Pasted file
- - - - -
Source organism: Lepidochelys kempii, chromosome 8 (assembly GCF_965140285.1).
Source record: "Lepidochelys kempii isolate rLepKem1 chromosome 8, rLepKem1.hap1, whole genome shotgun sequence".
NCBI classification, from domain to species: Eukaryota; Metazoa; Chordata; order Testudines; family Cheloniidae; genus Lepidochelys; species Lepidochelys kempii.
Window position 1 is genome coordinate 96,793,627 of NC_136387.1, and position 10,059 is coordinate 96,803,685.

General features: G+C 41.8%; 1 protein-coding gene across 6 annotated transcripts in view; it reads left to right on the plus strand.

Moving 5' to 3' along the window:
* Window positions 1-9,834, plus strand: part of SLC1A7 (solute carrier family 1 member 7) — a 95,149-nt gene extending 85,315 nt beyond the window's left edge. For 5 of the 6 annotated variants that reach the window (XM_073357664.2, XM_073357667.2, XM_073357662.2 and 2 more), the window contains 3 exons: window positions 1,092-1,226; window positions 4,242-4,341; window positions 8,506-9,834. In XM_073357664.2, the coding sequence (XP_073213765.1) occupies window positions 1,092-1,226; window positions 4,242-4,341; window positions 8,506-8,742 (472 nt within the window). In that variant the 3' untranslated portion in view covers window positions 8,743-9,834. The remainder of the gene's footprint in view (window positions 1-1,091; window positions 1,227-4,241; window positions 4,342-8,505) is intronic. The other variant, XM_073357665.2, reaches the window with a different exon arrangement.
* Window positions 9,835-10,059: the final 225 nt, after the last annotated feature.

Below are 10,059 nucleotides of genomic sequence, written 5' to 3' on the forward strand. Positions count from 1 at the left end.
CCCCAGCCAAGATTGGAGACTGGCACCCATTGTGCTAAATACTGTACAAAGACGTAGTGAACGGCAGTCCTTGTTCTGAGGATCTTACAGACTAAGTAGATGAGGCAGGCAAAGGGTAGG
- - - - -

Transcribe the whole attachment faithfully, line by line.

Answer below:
Source organism: Lepidochelys kempii, chromosome 8 (assembly GCF_965140285.1).
Source record: "Lepidochelys kempii isolate rLepKem1 chromosome 8, rLepKem1.hap1, whole genome shotgun sequence".
NCBI classification, from domain to species: Eukaryota; Metazoa; Chordata; order Testudines; family Cheloniidae; genus Lepidochelys; species Lepidochelys kempii.
Window position 1 is genome coordinate 96,793,627 of NC_136387.1, and position 10,059 is coordinate 96,803,685.

General features: G+C 41.8%; 1 protein-coding gene across 6 annotated transcripts in view; it reads left to right on the plus strand.

Moving 5' to 3' along the window:
* Window positions 1-9,834, plus strand: part of SLC1A7 (solute carrier family 1 member 7) — a 95,149-nt gene extending 85,315 nt beyond the window's left edge. For 5 of the 6 annotated variants that reach the window (XM_073357664.2, XM_073357667.2, XM_073357662.2 and 2 more), the window contains 3 exons: window positions 1,092-1,226; window positions 4,242-4,341; window positions 8,506-9,834. In XM_073357664.2, the coding sequence (XP_073213765.1) occupies window positions 1,092-1,226; window positions 4,242-4,341; window positions 8,506-8,742 (472 nt within the window). In that variant the 3' untranslated portion in view covers window positions 8,743-9,834. The remainder of the gene's footprint in view (window positions 1-1,091; window positions 1,227-4,241; window positions 4,342-8,505) is intronic. The other variant, XM_073357665.2, reaches the window with a different exon arrangement.
* Window positions 9,835-10,059: the final 225 nt, after the last annotated feature.

Below are 10,059 nucleotides of genomic sequence, written 5' to 3' on the forward strand. Positions count from 1 at the left end.
CCCCAGCCAAGATTGGAGACTGGCACCCATTGTGCTAAATACTGTACAAAGACGTAGTGAACGGCAGTCCTTGTTCTGAGGATCTTACAGACTAAGTAGATGAGGCAGGCAAAGGGTAGG